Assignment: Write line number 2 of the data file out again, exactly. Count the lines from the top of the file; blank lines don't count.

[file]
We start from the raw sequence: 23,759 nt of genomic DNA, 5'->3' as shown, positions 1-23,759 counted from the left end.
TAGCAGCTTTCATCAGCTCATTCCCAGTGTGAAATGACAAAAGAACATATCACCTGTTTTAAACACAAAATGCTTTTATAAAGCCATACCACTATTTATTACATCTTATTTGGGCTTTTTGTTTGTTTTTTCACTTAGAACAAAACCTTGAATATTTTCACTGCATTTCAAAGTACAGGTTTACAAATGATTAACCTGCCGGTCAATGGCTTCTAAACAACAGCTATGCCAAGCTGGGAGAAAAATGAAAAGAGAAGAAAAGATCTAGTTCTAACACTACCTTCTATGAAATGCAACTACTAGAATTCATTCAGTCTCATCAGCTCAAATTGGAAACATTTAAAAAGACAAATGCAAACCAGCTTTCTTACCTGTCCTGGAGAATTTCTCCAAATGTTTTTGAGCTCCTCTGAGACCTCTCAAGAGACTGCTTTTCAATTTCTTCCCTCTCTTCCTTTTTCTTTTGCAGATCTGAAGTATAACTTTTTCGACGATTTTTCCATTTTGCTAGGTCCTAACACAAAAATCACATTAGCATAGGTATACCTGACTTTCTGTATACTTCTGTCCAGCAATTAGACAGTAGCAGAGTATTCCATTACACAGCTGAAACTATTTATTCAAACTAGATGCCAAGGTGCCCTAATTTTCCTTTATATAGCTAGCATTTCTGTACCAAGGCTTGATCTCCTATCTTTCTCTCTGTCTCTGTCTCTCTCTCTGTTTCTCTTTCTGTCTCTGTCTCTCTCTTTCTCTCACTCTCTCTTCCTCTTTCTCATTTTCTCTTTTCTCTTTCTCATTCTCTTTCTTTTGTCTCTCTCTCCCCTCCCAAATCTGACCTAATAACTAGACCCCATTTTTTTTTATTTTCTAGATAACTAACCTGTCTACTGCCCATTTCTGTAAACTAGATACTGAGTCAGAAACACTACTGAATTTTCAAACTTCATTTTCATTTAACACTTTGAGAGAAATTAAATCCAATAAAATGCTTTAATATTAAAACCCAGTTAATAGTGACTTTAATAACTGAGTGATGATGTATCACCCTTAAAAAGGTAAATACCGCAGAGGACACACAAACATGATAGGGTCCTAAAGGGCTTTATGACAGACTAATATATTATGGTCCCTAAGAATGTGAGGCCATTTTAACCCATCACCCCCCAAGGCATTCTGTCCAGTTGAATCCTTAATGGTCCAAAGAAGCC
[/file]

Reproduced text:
TAGCAGCTTTCATCAGCTCATTCCCAGTGTGAAATGACAAAAGAACATATCACCTGTTTTAAACACAAAATGCTTTTATAAAGCCATACCACTATTTATTACATCTTATTTGGGCTTTTTGTTTGTTTTTTCACTTAGAACAAAACCTTGAATATTTTCACTGCATTTCAAAGTACAGGTTTACAAATGATTAACCTGCCGGTCAATGGCTTCTAAACAACAGCTATGCCAAGCTGGGAGAAAAATGAAAAGAGAAGAAAAGATCTAGTTCTAACACTACCTTCTATGAAATGCAACTACTAGAATTCATTCAGTCTCATCAGCTCAAATTGGAAACATTTAAAAAGACAAATGCAAACCAGCTTTCTTACCTGTCCTGGAGAATTTCTCCAAATGTTTTTGAGCTCCTCTGAGACCTCTCAAGAGACTGCTTTTCAATTTCTTCCCTCTCTTCCTTTTTCTTTTGCAGATCTGAAGTATAACTTTTTCGACGATTTTTCCATTTTGCTAGGTCCTAACACAAAAATCACATTAGCATAGGTATACCTGACTTTCTGTATACTTCTGTCCAGCAATTAGACAGTAGCAGAGTATTCCATTACACAGCTGAAACTATTTATTCAAACTAGATGCCAAGGTGCCCTAATTTTCCTTTATATAGCTAGCATTTCTGTACCAAGGCTTGATCTCCTATCTTTCTCTCTGTCTCTGTCTCTCTCTCTGTTTCTCTTTCTGTCTCTGTCTCTCTCTTTCTCTCACTCTCTCTTCCTCTTTCTCATTTTCTCTTTTCTCTTTCTCATTCTCTTTCTTTTGTCTCTCTCTCCCCTCCCAAATCTGACCTAATAACTAGACCCCATTTTTTTTTATTTTCTAGATAACTAACCTGTCTACTGCCCATTTCTGTAAACTAGATACTGAGTCAGAAACACTACTGAATTTTCAAACTTCATTTTCATTTAACACTTTGAGAGAAATTAAATCCAATAAAATGCTTTAATATTAAAACCCAGTTAATAGTGACTTTAATAACTGAGTGATGATGTATCACCCTTAAAAAGGTAAATACCGCAGAGGACACACAAACATGATAGGGTCCTAAAGGGCTTTATGACAGACTAATATATTATGGTCCCTAAGAATGTGAGGCCATTTTAACCCATCACCCCCCAAGGCATTCTGTCCAGTTGAATCCTTAATGGTCCAAAGAAGCC